Ralph Ineson did not receive an Oscar nomination for portraying William and Harvey Scrimshaw did not receive an Oscar nomination for portraying Caleb in The Witch.
Ralph Ineson, the man with the amazing voice, plays William the patriarch of the family. The film opens as he is expelled from his colony for apparently having too puritanical view for even the puritans. He then takes his family off into the woods where they attempt to make a life for themselves secluded from the rest of the world. The Witch attempts to recreate period authentic dialogue which is a risky move to take this approach given it's kind of requiring a sort of Shakespearean performance but without the same well worn material to practice with. This approach though is successful in large part do to all the cast members effectively having a grasp on the dialogue. Not one of the actors struggles with it for more than a few words, and they make it sound wholly natural. Ineson though deserves special mention though for perhaps going full Shakespearean with how naturally the lines seem to flow from his mouth, though again it probably helps that his voice makes them all the more compelling. Ineson, and really the entire cast, Scrimshaw included, manage to merely seem of the period which helps in creating that creepy authenticity within the film.
Their attempt at independence goes very poorly very quickly as their crops fail to thrive, and the paranoia emerges when their youngest infant baby mysteriously disappears, through we as the audience know it has been abducted and killed by a witch. Scrimshaw's performance works very well in reflecting the simplicity of a boy's uncertainty. He presents Caleb's struggle well by providing the confused state that is only made more severe by his growing experiences of lust in addition to the uncertainty of their new life. Scrimshaw's work is very affecting by providing this tragic faulty attempt at bravery within this state. Now one slightly comforting element of sorts is his relationship with his older sister Thomasin (Anya Taylor-Joy), although even this is problematic due those random thoughts of lust. Taylor-Joy and Scrimshaw an effective chemistry though at times where there appears to be an honest love between a brother and sister however brief, and even hidden beneath their other concerns. Scrimshaw and Taylor-Joy though still convey this connection, and even allusion to better times in the brief moments they speak without concern for their lives or their souls.
Ineson defines his performance by slowly becoming more sympathetic by essentially bringing William down to earth as the family's situation worsens. Ineson loses that passion of the zealot and trades it for a sad desperation. Ineson so well internalizes William's realization that he has made a terrible mistake for his family, and reveals just the man underneath the zealot. Ineson ends up showing particularly honest frustrations in the man as he tries to make peace between the ever growing divide between his family. I love that Ineson actually does not really stylize these moments but rather brings some honest humanity in portraying such realistic frustrations in William as he attempts calm the intensity within his family. The intensity only grows though when Caleb also disappears into the woods when he meets a witch in the forest. The scene is potentially ridiculous but the combination of horror and fascination portrayed by Scrimshaw grounds it. Eventually Caleb is found though he appears to be in a catatonic state. He eventually comes to which is a phenomenal piece of acting by Scrimshaw. There feels no performance, which makes it absolutely terrifying, as he first convulses to release an apple from his throat, then breaks into a hysterical prayer. Scrimshaw is absolutely haunting in bringing such a horrifying combination of this terrible glee, and terror as Caleb seems to give his own last rites before his sudden death.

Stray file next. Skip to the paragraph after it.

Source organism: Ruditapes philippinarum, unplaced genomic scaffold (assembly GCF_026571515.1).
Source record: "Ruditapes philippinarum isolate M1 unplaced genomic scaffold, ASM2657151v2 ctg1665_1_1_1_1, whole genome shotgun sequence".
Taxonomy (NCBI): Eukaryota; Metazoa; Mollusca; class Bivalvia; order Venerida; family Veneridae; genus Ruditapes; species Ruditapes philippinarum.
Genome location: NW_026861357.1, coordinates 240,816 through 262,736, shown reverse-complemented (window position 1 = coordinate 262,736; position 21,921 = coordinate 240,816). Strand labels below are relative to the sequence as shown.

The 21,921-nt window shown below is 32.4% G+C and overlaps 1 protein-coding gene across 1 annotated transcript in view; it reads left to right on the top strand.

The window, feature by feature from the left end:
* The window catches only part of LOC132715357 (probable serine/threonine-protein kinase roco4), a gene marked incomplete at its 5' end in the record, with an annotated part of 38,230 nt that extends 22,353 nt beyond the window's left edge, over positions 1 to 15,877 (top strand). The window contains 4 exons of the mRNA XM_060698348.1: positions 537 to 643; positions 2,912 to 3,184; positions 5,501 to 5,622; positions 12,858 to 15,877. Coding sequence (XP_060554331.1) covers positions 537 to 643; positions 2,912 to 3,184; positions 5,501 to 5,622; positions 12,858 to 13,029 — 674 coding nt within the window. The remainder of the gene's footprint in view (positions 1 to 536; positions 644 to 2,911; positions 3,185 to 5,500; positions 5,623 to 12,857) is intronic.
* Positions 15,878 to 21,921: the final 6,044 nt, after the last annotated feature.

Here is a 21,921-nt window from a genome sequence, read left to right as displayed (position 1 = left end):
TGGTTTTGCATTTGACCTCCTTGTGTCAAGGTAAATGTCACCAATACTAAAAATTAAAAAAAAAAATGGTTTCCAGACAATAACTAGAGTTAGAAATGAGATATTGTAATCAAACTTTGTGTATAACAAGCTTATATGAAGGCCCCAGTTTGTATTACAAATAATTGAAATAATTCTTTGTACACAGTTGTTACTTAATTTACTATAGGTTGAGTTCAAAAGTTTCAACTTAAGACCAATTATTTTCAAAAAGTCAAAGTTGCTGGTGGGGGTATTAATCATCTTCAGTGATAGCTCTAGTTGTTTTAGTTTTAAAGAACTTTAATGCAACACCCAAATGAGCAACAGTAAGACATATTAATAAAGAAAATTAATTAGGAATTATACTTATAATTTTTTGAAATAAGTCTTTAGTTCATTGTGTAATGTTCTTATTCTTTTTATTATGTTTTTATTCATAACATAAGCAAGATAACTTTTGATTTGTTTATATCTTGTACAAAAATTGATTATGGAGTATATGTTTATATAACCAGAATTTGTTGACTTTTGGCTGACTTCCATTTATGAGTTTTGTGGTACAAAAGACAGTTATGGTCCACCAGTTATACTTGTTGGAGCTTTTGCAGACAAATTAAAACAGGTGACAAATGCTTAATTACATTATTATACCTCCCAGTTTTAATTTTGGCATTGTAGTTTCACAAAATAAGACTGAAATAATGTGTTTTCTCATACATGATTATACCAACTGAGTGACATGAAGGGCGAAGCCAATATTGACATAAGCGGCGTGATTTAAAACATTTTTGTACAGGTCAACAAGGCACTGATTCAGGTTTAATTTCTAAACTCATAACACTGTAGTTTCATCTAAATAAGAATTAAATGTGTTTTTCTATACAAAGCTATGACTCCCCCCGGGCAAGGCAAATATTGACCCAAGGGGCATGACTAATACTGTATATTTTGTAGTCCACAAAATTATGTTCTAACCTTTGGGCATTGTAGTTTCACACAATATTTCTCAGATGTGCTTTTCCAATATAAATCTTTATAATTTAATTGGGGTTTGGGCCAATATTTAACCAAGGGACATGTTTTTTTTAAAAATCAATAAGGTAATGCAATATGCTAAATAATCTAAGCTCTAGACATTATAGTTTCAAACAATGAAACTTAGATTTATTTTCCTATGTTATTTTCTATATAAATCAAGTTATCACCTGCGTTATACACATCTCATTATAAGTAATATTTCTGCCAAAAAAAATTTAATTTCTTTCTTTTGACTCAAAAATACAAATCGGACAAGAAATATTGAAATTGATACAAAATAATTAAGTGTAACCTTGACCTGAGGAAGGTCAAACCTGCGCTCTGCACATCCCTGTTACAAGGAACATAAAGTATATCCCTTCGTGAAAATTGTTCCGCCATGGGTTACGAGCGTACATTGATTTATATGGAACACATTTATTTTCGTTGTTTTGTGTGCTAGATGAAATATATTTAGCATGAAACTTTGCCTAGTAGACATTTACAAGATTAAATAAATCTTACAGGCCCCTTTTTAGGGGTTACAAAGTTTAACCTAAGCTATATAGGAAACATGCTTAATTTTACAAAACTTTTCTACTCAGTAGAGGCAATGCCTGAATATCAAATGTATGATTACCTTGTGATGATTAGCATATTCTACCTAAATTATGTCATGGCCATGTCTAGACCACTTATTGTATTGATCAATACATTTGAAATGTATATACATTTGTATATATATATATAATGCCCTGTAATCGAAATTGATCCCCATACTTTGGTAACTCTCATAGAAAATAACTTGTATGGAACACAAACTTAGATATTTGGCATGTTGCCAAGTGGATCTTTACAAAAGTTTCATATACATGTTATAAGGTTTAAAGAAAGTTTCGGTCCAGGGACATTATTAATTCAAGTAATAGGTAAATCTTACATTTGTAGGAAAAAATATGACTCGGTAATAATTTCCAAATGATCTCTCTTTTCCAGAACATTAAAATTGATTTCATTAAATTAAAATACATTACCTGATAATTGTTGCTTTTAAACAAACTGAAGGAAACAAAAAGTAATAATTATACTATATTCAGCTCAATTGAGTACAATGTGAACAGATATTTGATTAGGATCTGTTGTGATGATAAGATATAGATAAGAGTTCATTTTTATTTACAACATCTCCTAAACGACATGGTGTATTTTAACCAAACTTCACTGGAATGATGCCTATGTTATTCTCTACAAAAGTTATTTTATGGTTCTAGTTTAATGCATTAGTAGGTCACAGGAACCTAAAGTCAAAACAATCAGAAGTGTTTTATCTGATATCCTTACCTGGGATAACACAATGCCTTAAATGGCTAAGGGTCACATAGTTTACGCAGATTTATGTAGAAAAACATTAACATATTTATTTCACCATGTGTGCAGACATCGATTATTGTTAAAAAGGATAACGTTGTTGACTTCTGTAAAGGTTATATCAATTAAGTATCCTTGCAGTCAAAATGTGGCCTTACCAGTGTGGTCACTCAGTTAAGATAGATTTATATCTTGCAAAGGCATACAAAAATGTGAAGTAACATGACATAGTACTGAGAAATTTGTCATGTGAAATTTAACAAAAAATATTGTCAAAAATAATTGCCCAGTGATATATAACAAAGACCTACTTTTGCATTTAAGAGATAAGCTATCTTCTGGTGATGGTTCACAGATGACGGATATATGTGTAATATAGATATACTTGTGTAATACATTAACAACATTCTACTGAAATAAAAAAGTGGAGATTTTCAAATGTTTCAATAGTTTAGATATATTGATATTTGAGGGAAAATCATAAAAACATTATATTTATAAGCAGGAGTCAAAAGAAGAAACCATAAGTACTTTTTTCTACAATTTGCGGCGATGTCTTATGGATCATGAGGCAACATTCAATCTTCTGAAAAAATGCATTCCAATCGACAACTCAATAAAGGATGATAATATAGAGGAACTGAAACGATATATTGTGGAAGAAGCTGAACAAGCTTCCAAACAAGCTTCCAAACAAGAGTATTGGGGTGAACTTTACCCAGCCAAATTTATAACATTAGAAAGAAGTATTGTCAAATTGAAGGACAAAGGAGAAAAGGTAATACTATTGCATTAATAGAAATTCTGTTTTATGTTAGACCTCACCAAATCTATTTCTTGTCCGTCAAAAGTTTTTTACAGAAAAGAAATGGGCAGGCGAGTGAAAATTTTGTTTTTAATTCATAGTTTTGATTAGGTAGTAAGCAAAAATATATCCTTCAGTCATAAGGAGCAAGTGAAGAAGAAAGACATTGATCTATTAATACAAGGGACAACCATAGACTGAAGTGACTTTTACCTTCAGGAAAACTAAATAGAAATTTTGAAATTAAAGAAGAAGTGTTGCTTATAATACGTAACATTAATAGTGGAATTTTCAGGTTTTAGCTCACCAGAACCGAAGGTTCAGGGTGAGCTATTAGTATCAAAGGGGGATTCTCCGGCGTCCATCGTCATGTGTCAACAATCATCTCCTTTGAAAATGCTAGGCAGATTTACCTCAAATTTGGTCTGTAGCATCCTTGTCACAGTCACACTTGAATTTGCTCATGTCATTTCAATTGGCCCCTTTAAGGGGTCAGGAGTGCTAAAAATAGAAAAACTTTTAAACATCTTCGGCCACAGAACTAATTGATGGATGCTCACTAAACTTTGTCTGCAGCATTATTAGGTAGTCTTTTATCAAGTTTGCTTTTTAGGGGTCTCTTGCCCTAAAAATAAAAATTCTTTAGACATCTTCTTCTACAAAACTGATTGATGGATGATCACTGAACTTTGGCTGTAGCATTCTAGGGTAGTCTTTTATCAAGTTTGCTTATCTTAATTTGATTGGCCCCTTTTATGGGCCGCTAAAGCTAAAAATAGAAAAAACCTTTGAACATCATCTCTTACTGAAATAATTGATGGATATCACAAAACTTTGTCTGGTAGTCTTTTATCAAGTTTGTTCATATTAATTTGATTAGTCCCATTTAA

William continues on as he attempts to still to bring them together even as his children and wife are at each other throats by accusing each other of witchcraft. Ineson continues to be so strong in the way he actually just keeps bringing William further from that pedestal he had initially placed himself upon. That pride is completely gone, and even though he's still far from a perfect man Ineson does reveal a genuine concern for his family. Ineson is particularly moving in the scene where William reveals he took and stole his wife's father's silver cup. A point of division between her and Thomasin because she thought Thomasin had taken it. Ineson is great in the scene as he so meekly reveals the truth and he shows William finally looking upon his own sin. There is the unfortunate scene where William locks all his remaining children in with the goat that they all believe may be demonic. It makes no sense not only because why would he put them in there, but it also isn't quite fitting to where Ineson has brought William to at this point in his arc. Frankly Ineson presents just a more reasonable man at this point, again this a case of not fulfilling the plot point, but Ineson's approach feels like the far better approach for the character. One of the most powerful scenes in the film is when we see Willliam praying for his family, this is because Ineson's delivery so different from the first prayer we saw. This one is without that zealotry, rather just a man who is actually pleading to God for help. Both Ralph Ineson and Harvey Scrimshaw give very compelling performances by crafting remarkably honest depictions of these two people. They do not excuse their work by genre or by the supernatural element. They give real people going through unreal events.